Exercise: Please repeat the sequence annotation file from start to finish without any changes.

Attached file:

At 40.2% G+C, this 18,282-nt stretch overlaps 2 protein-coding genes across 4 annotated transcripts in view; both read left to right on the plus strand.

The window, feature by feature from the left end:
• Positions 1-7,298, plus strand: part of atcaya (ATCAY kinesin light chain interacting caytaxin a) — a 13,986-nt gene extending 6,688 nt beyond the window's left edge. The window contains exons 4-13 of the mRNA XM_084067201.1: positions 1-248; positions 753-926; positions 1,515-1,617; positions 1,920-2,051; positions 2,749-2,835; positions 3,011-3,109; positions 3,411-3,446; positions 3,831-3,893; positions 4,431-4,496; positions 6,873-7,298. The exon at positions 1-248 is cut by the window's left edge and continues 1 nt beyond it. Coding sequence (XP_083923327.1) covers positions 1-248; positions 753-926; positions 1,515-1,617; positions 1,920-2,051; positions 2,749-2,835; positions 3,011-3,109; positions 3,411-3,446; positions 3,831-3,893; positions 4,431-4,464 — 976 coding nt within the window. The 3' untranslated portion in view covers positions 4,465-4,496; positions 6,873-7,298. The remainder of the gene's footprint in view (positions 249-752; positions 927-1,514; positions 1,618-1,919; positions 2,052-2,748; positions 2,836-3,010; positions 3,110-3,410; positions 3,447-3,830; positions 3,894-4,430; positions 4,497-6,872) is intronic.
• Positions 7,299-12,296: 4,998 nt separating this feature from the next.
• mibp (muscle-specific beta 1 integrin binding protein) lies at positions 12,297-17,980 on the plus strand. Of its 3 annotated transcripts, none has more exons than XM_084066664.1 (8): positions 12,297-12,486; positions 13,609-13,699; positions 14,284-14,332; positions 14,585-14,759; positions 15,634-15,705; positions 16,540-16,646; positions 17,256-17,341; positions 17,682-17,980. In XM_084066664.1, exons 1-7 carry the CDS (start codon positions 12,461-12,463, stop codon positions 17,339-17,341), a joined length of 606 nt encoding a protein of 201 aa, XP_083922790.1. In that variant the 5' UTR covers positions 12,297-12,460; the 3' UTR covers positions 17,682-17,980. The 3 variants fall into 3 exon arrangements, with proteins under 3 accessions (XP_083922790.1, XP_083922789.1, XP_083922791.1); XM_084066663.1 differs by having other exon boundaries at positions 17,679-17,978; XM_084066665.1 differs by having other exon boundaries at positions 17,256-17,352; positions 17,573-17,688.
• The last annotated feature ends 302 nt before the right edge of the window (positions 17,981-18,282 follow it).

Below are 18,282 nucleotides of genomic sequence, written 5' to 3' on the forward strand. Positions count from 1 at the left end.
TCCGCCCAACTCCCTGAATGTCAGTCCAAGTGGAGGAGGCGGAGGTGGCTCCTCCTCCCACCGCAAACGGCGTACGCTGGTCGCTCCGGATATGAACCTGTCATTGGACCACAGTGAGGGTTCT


At 40.2% G+C, this 18,282-nt stretch overlaps 2 protein-coding genes across 4 annotated transcripts in view; both read left to right on the plus strand.

The window, feature by feature from the left end:
• Positions 1-7,298, plus strand: part of atcaya (ATCAY kinesin light chain interacting caytaxin a) — a 13,986-nt gene extending 6,688 nt beyond the window's left edge. The window contains exons 4-13 of the mRNA XM_084067201.1: positions 1-248; positions 753-926; positions 1,515-1,617; positions 1,920-2,051; positions 2,749-2,835; positions 3,011-3,109; positions 3,411-3,446; positions 3,831-3,893; positions 4,431-4,496; positions 6,873-7,298. The exon at positions 1-248 is cut by the window's left edge and continues 1 nt beyond it. Coding sequence (XP_083923327.1) covers positions 1-248; positions 753-926; positions 1,515-1,617; positions 1,920-2,051; positions 2,749-2,835; positions 3,011-3,109; positions 3,411-3,446; positions 3,831-3,893; positions 4,431-4,464 — 976 coding nt within the window. The 3' untranslated portion in view covers positions 4,465-4,496; positions 6,873-7,298. The remainder of the gene's footprint in view (positions 249-752; positions 927-1,514; positions 1,618-1,919; positions 2,052-2,748; positions 2,836-3,010; positions 3,110-3,410; positions 3,447-3,830; positions 3,894-4,430; positions 4,497-6,872) is intronic.
• Positions 7,299-12,296: 4,998 nt separating this feature from the next.
• mibp (muscle-specific beta 1 integrin binding protein) lies at positions 12,297-17,980 on the plus strand. Of its 3 annotated transcripts, none has more exons than XM_084066664.1 (8): positions 12,297-12,486; positions 13,609-13,699; positions 14,284-14,332; positions 14,585-14,759; positions 15,634-15,705; positions 16,540-16,646; positions 17,256-17,341; positions 17,682-17,980. In XM_084066664.1, exons 1-7 carry the CDS (start codon positions 12,461-12,463, stop codon positions 17,339-17,341), a joined length of 606 nt encoding a protein of 201 aa, XP_083922790.1. In that variant the 5' UTR covers positions 12,297-12,460; the 3' UTR covers positions 17,682-17,980. The 3 variants fall into 3 exon arrangements, with proteins under 3 accessions (XP_083922790.1, XP_083922789.1, XP_083922791.1); XM_084066663.1 differs by having other exon boundaries at positions 17,679-17,978; XM_084066665.1 differs by having other exon boundaries at positions 17,256-17,352; positions 17,573-17,688.
• The last annotated feature ends 302 nt before the right edge of the window (positions 17,981-18,282 follow it).

Below are 18,282 nucleotides of genomic sequence, written 5' to 3' on the forward strand. Positions count from 1 at the left end.
TCCGCCCAACTCCCTGAATGTCAGTCCAAGTGGAGGAGGCGGAGGTGGCTCCTCCTCCCACCGCAAACGGCGTACGCTGGTCGCTCCGGATATGAACCTGTCATTGGACCACAGTGAGGGTTCT